Wednesday, October 1, 2014
Anything can become a “god” to us - Anything we “worship” or put an excessive amount of time into.
“Your days are numbered. Use them to throw open the windows of your soul to the sun. If you do not, the sun will soon set, and you with it.” - Marcus Aurelius (Roman Emperor from 161 to 180AD)
Gospel Text: (LK 9:57-62)
As Jesus and his disciples were proceeding
on their journey, someone said to him,
“I will follow you wherever you go.”
Jesus answered him,
“Foxes have dens and birds of the sky have nests,
but the Son of Man has nowhere to rest his head.”
And to another he said, “Follow me.”
But he replied, “Lord, let me go first and bury my father.”
But he answered him, “Let the dead bury their dead.
But you, go and proclaim the Kingdom of God.”
And another said, “I will follow you, Lord,
but first let me say farewell to my family at home.”
Jesus answered him, “No one who sets a hand to the plow
and looks to what was left behind is fit for the Kingdom of God.”
Three stories begin in today’s Gospel reading—but we don’t know how they end! Each one features Jesus and a potential disciple. Let’s call them Volunteer One, Volunteer Two, and the Invitee.
Volunteer One enthusiastically pledges to follow Jesus “wherever you go” (Luke 9:57). Jesus invites him to examine his motives and to reconsider his offer. This isn’t going to be a rose-strewn path to worldly glory! Is Volunteer One ready for homelessness and rejection? For radical reliance on God rather than earthly security?
Volunteer Two starts off well by calling Jesus “Lord.” Then he spoils his offer with two telltale words: “but first …” (Luke 9:61). His request for a good-bye visit home seems innocent enough, but Jesus sees it for what it is: a conditional offer and a sign of divided loyalties. There is no looking back in the kingdom; no “but firsts”! This is something to remember when we’re tempted to put off prayer or a nudging from the Holy Spirit.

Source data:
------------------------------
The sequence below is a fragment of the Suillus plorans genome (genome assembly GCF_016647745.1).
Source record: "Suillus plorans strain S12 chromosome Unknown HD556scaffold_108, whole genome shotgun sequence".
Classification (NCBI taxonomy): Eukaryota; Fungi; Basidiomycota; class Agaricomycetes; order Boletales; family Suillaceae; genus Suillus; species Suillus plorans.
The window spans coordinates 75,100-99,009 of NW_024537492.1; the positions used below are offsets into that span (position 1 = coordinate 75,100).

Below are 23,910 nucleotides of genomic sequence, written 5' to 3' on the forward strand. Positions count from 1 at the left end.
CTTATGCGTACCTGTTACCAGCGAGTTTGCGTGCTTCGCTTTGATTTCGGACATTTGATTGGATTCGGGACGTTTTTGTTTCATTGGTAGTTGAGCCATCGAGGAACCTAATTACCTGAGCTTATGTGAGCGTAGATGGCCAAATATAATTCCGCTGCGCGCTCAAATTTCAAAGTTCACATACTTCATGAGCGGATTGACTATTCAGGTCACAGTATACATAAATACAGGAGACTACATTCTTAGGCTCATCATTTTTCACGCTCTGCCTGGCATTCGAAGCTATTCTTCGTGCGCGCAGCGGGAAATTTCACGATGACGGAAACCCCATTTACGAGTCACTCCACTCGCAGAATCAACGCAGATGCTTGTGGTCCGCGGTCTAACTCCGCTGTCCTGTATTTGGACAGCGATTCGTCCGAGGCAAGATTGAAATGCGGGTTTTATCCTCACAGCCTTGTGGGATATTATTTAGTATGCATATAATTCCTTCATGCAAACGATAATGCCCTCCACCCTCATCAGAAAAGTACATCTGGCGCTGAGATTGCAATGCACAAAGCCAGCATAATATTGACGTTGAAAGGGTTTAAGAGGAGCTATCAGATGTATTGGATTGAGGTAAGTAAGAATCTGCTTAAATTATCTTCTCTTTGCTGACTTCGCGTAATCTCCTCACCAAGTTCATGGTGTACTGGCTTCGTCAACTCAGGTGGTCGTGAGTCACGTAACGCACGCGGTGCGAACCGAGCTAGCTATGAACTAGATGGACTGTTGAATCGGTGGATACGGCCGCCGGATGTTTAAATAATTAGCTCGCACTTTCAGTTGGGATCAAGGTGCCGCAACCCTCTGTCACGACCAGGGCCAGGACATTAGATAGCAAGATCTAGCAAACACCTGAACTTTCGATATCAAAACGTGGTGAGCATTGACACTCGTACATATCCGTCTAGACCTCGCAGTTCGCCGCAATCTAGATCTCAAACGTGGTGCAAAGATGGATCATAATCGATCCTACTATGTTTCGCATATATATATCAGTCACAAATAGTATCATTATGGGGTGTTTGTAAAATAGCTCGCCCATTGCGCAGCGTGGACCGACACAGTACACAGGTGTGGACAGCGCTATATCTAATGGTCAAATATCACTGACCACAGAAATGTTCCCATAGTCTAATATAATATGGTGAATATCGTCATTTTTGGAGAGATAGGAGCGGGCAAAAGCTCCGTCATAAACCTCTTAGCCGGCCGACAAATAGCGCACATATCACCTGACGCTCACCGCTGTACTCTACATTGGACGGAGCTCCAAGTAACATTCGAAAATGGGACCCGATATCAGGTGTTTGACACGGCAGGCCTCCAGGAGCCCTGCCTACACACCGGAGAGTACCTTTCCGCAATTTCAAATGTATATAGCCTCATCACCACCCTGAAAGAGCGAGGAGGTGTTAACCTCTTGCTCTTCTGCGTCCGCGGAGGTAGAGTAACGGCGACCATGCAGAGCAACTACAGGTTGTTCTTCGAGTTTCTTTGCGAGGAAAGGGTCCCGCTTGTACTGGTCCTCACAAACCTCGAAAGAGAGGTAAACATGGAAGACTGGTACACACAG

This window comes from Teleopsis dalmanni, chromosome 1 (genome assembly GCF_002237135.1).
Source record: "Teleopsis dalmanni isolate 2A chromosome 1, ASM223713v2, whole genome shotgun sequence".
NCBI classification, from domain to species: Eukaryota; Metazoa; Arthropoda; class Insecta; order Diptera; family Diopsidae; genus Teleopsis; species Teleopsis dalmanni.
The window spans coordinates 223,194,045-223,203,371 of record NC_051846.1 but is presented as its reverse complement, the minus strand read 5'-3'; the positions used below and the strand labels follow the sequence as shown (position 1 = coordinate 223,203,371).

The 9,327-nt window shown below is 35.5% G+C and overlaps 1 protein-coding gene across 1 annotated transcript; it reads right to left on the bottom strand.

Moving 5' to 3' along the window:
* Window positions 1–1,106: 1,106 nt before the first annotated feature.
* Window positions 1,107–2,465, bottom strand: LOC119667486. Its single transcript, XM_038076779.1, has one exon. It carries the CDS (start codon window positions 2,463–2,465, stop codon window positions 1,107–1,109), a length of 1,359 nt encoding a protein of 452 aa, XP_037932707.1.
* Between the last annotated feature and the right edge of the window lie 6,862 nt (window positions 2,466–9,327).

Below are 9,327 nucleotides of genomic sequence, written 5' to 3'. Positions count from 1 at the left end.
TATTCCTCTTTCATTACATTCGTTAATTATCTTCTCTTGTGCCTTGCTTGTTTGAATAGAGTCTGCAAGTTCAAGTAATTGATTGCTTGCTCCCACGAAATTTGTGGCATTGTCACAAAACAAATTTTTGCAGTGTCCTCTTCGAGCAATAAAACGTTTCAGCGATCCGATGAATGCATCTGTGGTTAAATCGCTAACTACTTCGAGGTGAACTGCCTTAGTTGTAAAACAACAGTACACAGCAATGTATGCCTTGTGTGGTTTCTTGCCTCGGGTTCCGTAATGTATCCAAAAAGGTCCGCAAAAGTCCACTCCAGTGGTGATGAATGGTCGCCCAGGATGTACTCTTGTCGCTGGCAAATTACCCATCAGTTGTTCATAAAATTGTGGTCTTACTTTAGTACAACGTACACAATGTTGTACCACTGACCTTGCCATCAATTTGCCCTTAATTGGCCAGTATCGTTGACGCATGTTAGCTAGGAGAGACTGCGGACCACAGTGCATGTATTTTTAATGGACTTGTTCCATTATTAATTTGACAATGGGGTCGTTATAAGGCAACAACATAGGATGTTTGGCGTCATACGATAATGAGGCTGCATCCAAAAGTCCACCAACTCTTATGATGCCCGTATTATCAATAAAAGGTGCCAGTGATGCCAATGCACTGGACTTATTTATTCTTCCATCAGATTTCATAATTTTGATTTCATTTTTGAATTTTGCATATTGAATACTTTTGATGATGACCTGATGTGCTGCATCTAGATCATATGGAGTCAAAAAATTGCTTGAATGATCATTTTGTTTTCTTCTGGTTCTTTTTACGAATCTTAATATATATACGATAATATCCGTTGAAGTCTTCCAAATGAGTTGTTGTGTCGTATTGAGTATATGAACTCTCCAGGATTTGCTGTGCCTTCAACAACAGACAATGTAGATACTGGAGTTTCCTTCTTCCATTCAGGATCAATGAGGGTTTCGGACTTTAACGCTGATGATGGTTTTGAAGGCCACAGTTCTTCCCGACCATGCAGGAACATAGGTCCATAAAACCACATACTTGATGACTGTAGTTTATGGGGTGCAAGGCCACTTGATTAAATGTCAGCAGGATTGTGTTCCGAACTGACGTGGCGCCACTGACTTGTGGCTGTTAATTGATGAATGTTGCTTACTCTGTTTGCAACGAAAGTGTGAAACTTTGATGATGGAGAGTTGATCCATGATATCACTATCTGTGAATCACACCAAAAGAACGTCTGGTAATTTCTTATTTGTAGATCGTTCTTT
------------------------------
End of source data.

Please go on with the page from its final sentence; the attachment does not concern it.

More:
Sandwiched between this pair is the Invitee (Luke 9:59-60). He’s like Volunteer Two: willing to follow, but at a later date. Maybe even a much later date. The father he asks to go bury may be alive and well. Jewish burials took place on the day of death, so it’s unlikely that the Invitee would be out listening to Jesus on that very day. What he seems to mean is, “Let me stay home till whenever Dad dies. Then I’ll follow.” To which Jesus seems to answer him: Following me is the most important decision you could ever make. Don’t put it off. Don’t try to control the timing and circumstances. Just come—and come quickly!
Do I really buy into a Christocentric life style?
Internally, I need to ask myself if something or someone is taking me from following Christ’s message. Am I willing to give up whatever stands in the way of following Christ? If the truth be told, I have had diversions throughout my whole life. Do I or did I, as the saying goes, “put God first, others second, myself third?”
In a sense, we are the Invitee and the Volunteers, our stories still unfolding. Will we say yes and enter into the never-ending story of being loved and called by God? Which story speaks to you? Place yourself in it and then reflect.
Posted by Joe Reciniello at 6:03 AM